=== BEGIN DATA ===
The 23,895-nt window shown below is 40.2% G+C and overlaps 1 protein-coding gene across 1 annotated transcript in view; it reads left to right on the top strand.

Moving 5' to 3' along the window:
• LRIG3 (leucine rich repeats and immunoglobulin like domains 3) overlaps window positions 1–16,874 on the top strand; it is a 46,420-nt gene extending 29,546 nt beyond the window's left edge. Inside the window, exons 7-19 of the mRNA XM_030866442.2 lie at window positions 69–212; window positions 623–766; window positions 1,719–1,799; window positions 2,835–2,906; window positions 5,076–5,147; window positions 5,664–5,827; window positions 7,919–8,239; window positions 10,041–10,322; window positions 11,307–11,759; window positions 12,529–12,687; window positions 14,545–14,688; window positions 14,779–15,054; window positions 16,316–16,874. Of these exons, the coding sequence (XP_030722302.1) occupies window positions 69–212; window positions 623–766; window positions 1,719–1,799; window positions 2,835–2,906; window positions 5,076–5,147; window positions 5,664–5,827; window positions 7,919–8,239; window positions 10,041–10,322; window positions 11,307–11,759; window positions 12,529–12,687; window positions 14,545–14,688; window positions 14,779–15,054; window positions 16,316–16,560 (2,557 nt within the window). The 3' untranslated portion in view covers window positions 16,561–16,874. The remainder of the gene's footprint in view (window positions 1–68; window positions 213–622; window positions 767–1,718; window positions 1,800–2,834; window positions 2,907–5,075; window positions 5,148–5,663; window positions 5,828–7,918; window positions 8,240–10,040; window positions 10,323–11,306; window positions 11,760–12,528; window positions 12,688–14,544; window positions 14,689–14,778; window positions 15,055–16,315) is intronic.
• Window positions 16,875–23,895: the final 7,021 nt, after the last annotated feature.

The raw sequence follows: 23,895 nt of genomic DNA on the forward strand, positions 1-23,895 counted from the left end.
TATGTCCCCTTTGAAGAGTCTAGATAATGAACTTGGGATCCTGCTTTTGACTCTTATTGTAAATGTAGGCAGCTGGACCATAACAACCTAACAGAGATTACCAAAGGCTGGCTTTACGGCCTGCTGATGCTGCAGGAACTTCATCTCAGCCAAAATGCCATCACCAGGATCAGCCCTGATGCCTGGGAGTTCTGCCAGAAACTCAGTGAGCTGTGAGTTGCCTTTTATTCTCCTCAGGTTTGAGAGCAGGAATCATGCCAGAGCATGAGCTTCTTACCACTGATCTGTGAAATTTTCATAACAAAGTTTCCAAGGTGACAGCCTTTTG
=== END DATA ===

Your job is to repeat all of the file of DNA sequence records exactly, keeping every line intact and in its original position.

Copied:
The 23,895-nt window shown below is 40.2% G+C and overlaps 1 protein-coding gene across 1 annotated transcript in view; it reads left to right on the top strand.

Moving 5' to 3' along the window:
• LRIG3 (leucine rich repeats and immunoglobulin like domains 3) overlaps window positions 1–16,874 on the top strand; it is a 46,420-nt gene extending 29,546 nt beyond the window's left edge. Inside the window, exons 7-19 of the mRNA XM_030866442.2 lie at window positions 69–212; window positions 623–766; window positions 1,719–1,799; window positions 2,835–2,906; window positions 5,076–5,147; window positions 5,664–5,827; window positions 7,919–8,239; window positions 10,041–10,322; window positions 11,307–11,759; window positions 12,529–12,687; window positions 14,545–14,688; window positions 14,779–15,054; window positions 16,316–16,874. Of these exons, the coding sequence (XP_030722302.1) occupies window positions 69–212; window positions 623–766; window positions 1,719–1,799; window positions 2,835–2,906; window positions 5,076–5,147; window positions 5,664–5,827; window positions 7,919–8,239; window positions 10,041–10,322; window positions 11,307–11,759; window positions 12,529–12,687; window positions 14,545–14,688; window positions 14,779–15,054; window positions 16,316–16,560 (2,557 nt within the window). The 3' untranslated portion in view covers window positions 16,561–16,874. The remainder of the gene's footprint in view (window positions 1–68; window positions 213–622; window positions 767–1,718; window positions 1,800–2,834; window positions 2,907–5,075; window positions 5,148–5,663; window positions 5,828–7,918; window positions 8,240–10,040; window positions 10,323–11,306; window positions 11,760–12,528; window positions 12,688–14,544; window positions 14,689–14,778; window positions 15,055–16,315) is intronic.
• Window positions 16,875–23,895: the final 7,021 nt, after the last annotated feature.

The raw sequence follows: 23,895 nt of genomic DNA on the forward strand, positions 1-23,895 counted from the left end.
TATGTCCCCTTTGAAGAGTCTAGATAATGAACTTGGGATCCTGCTTTTGACTCTTATTGTAAATGTAGGCAGCTGGACCATAACAACCTAACAGAGATTACCAAAGGCTGGCTTTACGGCCTGCTGATGCTGCAGGAACTTCATCTCAGCCAAAATGCCATCACCAGGATCAGCCCTGATGCCTGGGAGTTCTGCCAGAAACTCAGTGAGCTGTGAGTTGCCTTTTATTCTCCTCAGGTTTGAGAGCAGGAATCATGCCAGAGCATGAGCTTCTTACCACTGATCTGTGAAATTTTCATAACAAAGTTTCCAAGGTGACAGCCTTTTG